Penn State students are more likely to earn some serious money later in life

Can’t wait to come back when we’re 30 and ball out at PHH

The New York Times released a study in January that revealed just how elite some colleges are. Washington University in St. Louis came out on top, with 21.7% of their students coming from the top 1% of the income scale while a mere 6.1% came from the bottom 60%. How does Penn State compare?

We’re ranked at 368 with just 2.3% of our students coming from the top 1% and 29.5% coming from the bottom 60%, although almost half of our students (46%) come from the top 20% of the income scale. We’re ranked 8th in the Big Ten for our share of students in the top 1%. Safe to say that Penn State is certainly more economically diverse than the elite schools.

Further data revealed some promising information for Penn State students. Penn State students are among the highest in rankings among schools in PA for achieving earnings in the top 1% of the income scale later in the life. We rank among the highest for selective public schools for earnings in the top 5, 10, and 20% as well. Furthermore, we’re ranked #3 in the Big Ten for the highest chance that students move up income quintiles (aka earn more money later in life than they were born into).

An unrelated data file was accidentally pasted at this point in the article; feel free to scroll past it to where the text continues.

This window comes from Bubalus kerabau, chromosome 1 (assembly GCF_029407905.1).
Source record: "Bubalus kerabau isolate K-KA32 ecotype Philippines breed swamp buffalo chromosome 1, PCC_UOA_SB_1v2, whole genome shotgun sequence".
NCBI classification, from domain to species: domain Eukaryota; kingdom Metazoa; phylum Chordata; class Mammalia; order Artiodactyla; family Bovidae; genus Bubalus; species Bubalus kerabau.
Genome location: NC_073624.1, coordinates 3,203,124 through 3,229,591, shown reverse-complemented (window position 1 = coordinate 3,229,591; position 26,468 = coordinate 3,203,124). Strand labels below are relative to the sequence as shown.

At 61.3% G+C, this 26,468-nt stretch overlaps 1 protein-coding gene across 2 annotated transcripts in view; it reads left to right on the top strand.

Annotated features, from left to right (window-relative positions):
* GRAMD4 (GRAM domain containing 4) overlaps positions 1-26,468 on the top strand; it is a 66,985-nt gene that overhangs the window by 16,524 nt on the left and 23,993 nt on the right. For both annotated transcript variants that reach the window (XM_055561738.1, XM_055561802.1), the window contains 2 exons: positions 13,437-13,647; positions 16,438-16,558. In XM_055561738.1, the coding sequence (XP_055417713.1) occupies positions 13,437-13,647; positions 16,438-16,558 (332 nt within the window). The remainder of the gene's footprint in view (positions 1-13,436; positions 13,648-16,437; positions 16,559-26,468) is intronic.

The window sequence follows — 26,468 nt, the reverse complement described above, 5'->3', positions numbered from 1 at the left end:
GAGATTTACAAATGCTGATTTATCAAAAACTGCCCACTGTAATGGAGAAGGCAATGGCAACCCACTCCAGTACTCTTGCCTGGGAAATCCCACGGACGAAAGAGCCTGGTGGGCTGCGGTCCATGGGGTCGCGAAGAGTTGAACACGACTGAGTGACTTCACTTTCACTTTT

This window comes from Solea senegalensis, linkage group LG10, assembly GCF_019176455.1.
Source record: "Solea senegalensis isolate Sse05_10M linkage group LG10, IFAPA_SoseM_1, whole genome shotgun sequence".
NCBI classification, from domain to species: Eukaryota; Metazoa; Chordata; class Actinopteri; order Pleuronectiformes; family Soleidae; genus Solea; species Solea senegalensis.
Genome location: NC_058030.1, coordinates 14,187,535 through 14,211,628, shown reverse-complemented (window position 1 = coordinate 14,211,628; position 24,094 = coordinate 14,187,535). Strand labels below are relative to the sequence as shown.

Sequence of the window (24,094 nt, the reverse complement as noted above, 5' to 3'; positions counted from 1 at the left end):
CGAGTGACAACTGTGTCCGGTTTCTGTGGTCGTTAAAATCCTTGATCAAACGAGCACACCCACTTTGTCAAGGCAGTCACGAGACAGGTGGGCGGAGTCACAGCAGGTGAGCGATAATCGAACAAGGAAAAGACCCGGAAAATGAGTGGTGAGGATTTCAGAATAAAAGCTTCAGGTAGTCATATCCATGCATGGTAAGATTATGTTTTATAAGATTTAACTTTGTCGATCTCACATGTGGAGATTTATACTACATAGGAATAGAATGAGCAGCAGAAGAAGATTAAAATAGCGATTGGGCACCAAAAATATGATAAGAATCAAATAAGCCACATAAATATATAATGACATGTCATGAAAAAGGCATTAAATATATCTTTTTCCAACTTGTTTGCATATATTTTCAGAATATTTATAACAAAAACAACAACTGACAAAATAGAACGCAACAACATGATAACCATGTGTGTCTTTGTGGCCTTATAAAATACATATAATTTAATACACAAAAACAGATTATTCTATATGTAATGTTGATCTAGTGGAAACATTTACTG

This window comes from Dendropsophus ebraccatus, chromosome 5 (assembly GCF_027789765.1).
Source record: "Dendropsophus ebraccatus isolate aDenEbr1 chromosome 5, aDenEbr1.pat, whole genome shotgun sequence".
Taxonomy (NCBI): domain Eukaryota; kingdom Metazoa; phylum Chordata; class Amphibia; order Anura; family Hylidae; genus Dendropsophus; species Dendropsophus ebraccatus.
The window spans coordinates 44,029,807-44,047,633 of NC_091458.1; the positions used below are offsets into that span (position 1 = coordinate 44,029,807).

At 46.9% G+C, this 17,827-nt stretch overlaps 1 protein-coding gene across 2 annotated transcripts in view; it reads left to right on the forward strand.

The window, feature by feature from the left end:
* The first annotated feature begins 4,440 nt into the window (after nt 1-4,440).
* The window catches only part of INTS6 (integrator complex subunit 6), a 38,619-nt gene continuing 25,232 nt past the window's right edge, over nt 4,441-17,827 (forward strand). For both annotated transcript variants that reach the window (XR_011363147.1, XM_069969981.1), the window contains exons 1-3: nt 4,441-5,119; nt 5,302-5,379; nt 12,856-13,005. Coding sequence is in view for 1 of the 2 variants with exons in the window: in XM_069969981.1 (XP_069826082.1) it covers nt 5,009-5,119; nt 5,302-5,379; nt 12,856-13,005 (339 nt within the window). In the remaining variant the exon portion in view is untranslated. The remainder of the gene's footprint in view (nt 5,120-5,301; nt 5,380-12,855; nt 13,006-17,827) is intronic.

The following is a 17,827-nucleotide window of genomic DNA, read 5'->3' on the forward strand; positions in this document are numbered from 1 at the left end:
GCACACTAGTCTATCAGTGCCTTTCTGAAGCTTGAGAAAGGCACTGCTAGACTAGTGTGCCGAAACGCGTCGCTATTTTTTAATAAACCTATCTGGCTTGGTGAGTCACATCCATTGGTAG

So what’s this mean for Penn State? Our students aren’t all from the top 1%, meaning that our student body comes from a variety of economic backgrounds. Beyond that, students attending PSU seem to have a fighting chance out there in the real world. If you’re looking to improve your life for yourself and your future family, Penn State is definitely a good place to be. But then again, with the largest alumni network in the world and some of the best programs out there, we already knew that, didn’t we?

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